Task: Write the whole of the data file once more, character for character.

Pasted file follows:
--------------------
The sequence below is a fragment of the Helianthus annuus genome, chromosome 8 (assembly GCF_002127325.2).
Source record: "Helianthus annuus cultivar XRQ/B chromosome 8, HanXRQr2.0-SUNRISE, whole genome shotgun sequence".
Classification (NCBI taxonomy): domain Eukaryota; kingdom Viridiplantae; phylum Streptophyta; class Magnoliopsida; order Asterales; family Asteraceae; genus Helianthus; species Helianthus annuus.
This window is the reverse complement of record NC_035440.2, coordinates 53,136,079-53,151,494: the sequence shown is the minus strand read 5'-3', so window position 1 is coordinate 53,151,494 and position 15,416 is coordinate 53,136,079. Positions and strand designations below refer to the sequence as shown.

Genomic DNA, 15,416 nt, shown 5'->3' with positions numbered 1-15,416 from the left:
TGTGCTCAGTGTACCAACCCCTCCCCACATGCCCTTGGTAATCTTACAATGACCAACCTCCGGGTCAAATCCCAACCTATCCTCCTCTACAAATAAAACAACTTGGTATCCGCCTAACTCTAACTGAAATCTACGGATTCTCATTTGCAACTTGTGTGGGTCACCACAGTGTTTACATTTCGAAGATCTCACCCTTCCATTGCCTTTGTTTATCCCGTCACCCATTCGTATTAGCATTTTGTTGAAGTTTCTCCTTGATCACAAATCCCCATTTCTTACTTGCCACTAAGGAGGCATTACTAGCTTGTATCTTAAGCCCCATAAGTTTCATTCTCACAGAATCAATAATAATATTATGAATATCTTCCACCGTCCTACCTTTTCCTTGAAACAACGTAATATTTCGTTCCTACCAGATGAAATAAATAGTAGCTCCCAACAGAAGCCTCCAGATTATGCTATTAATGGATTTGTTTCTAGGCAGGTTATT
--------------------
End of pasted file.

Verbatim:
The sequence below is a fragment of the Helianthus annuus genome, chromosome 8 (assembly GCF_002127325.2).
Source record: "Helianthus annuus cultivar XRQ/B chromosome 8, HanXRQr2.0-SUNRISE, whole genome shotgun sequence".
Classification (NCBI taxonomy): domain Eukaryota; kingdom Viridiplantae; phylum Streptophyta; class Magnoliopsida; order Asterales; family Asteraceae; genus Helianthus; species Helianthus annuus.
This window is the reverse complement of record NC_035440.2, coordinates 53,136,079-53,151,494: the sequence shown is the minus strand read 5'-3', so window position 1 is coordinate 53,151,494 and position 15,416 is coordinate 53,136,079. Positions and strand designations below refer to the sequence as shown.

Genomic DNA, 15,416 nt, shown 5'->3' with positions numbered 1-15,416 from the left:
TGTGCTCAGTGTACCAACCCCTCCCCACATGCCCTTGGTAATCTTACAATGACCAACCTCCGGGTCAAATCCCAACCTATCCTCCTCTACAAATAAAACAACTTGGTATCCGCCTAACTCTAACTGAAATCTACGGATTCTCATTTGCAACTTGTGTGGGTCACCACAGTGTTTACATTTCGAAGATCTCACCCTTCCATTGCCTTTGTTTATCCCGTCACCCATTCGTATTAGCATTTTGTTGAAGTTTCTCCTTGATCACAAATCCCCATTTCTTACTTGCCACTAAGGAGGCATTACTAGCTTGTATCTTAAGCCCCATAAGTTTCATTCTCACAGAATCAATAATAATATTATGAATATCTTCCACCGTCCTACCTTTTCCTTGAAACAACGTAATATTTCGTTCCTACCAGATGAAATAAATAGTAGCTCCCAACAGAAGCCTCCAGATTATGCTATTAATGGATTTGTTTCTAGGCAGGTTATT